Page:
Saturday, October 06, 2007

Pay Toilets

I was visiting with a couple of old friends yesterday and we were talking about payphones and how they are disappearing when suddenly it hit me "Where have all the pay toilets gone?". Beats me, they just left for some reason or other. My friends remembered pay toilets, because they were both old but a 30 year old visiting with us didn't even have a clue about what a pay toilet was. Time for some research about where they went.

I don't think they went anywhere, they just changed the doors. It appears that A campaign by the Committee to end pay toilets in America [better known as CEPTIA] resulted in laws against pay toilets being enacted in many cities and states. In 1973 the first American city to enact a ban was Chicago. Lobbying was also based on the discrimination against women. CEPIA was successful in obtaining bans in Ohio, California,New Jersey, New York, Minnesota and Florida. Only in America could people get together and form a committee to ban pay toilets.

In some cities, during the Middle Ages, there were sellers of public toilets who were equipped with a large cloak and a bucket. For a fee, one could use the bucket while hidden by the cloak so you can see that the idea is not necessarily a new one. It just appears that we were the only ones to outlaw them. In the United Kingdom it is technically permitted to charge for use of toilets, but not for the use of urinals. Pay toilets on the streets may provide urinals free of charge to prevent public urination. Pay toilets never left Europe or Asia. They still have pay toilets in Mexica.

A few US cities are trying to get them back and according to American style they cost $250,000 each. Takes a lot of dimes to pay for one. Thats a lot of poop.

In Philadelphia there is one catch -- a 20-minute time limit. Reading "War and Peace" isn't an option. A digital clock with bright red numbers, resembling those used at basketball games, counts down the time remaining. In this arena, there's no overtime. After 20 minutes the door opens to passersby on East Carson, although recorded messages give ample warning that time is running out.

The floor of the APT, made of aluminum and coated with nonslip vinyl, is hinged in sections like a large conveyor belt. After each use, the floor moves on rollers and is sprayed with disinfectant. At the same time, the toilet bowl turns 180 degrees and also is disinfected. The whole interior is dried and 40 seconds later, it's ready for use again. And you were wondering "how could they possible cost 1/4 of a million dollars each"? The mind wanders. What if everything went haywire while you were, well, you know? A rotating floor, spinning toilet, jet sprays.... A Swedish company has one with glass walls you can see through. But it was thought that some users might be intimidated, worrying that if they could see outside then people could see inside.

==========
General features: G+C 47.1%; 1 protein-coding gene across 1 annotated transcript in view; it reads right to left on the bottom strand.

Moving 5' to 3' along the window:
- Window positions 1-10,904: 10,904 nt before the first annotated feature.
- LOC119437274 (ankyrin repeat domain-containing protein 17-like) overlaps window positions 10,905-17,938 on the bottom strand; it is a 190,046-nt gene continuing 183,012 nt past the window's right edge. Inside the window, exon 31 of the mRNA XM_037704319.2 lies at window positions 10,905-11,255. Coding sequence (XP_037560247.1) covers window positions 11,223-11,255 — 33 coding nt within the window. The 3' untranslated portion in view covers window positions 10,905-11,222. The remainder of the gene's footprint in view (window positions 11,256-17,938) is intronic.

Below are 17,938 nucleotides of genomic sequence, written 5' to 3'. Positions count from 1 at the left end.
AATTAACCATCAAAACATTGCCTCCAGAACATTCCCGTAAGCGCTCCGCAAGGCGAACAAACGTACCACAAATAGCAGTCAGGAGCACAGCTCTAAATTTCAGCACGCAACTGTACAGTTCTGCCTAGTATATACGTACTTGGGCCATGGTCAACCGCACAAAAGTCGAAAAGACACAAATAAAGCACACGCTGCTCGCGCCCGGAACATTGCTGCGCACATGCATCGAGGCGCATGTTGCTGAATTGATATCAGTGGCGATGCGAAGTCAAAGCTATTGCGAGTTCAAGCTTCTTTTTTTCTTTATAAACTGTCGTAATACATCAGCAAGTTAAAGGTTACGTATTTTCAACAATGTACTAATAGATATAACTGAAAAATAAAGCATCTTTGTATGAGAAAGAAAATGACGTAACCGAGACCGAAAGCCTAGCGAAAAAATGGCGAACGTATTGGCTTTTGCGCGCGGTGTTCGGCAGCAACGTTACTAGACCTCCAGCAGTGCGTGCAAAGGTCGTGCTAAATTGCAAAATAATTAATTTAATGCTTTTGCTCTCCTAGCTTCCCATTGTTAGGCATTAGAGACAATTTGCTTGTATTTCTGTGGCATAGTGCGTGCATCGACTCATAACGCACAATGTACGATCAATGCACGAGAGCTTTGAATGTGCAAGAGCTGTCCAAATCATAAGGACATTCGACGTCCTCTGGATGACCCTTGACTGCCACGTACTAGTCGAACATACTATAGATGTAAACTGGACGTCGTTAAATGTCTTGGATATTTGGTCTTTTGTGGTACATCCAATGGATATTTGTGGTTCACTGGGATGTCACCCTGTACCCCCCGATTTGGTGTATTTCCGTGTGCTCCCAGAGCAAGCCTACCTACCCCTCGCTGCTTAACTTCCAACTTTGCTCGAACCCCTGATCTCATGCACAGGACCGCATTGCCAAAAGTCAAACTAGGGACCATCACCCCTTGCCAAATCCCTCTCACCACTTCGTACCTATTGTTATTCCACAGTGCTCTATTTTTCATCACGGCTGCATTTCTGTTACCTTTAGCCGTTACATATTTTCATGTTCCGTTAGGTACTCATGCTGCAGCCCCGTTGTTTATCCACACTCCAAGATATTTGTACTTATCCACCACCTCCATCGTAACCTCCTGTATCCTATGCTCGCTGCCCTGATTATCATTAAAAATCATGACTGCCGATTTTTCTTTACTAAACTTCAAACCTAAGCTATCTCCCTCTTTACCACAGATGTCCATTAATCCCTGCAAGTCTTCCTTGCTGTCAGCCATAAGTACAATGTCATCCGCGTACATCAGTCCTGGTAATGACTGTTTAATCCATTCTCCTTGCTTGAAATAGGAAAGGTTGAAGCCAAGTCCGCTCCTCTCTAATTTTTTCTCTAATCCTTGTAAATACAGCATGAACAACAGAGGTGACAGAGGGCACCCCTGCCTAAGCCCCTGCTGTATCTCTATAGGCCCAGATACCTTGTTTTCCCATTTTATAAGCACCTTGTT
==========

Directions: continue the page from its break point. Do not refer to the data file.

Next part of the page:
New York State outlawed pay toilets in 1975 in response to the charge that such facilities discriminated against women. Women always needed a stall, while men could make do without, opponents argued. "Maintenance is not a big issue, vandalism is not a big issue," Szeto, of the New York test project, says. "The complaint is that some of the toilets are being used for illegal activities -- drug use, prostitution, that kind of stuff -- generally in areas where those activities are already a problem." As in Queens, there is also an aversion in individual neighborhoods. "Everyone thought the toilet is a great idea, but put it in someone else's front yard," said Szeto.


keewee said...

Waaaay back in my childhood, I remember the public toilets in the Square of Palmerston North ( a park in the center of the city) where we had to pay a penny to use the facilities. But there was also a woman in attendance,who kept those toilets and wash basins spotlessly clean throughout the day.

Beth said...

I remember pay toilets being all over, including airports. As a child, I remember crawling under the doors to use them. Ugh! I can't even imagine doing that these days!

Ted said...

Beth and Keewee thanks for the comments. I don't ever remember the cost being less than 10 cents here in the states. I do remember crawling under them to use them. If my Mom gave me a dime for the door, I always had a lot higher use for that dime than putting it in the door especially when it was so easy to slip underneath. Yuck is right but today I don't think I could even fit under the door.

Anonymous said...

I live in California and I was on my way back from Las Vegas when I came across a gas station with pay toilets. I did not think they were legal so I asked the attendent for a token. He said that I must pay. This was on Oct 25th 2009. So legal or not, some places are still charging to take a pee.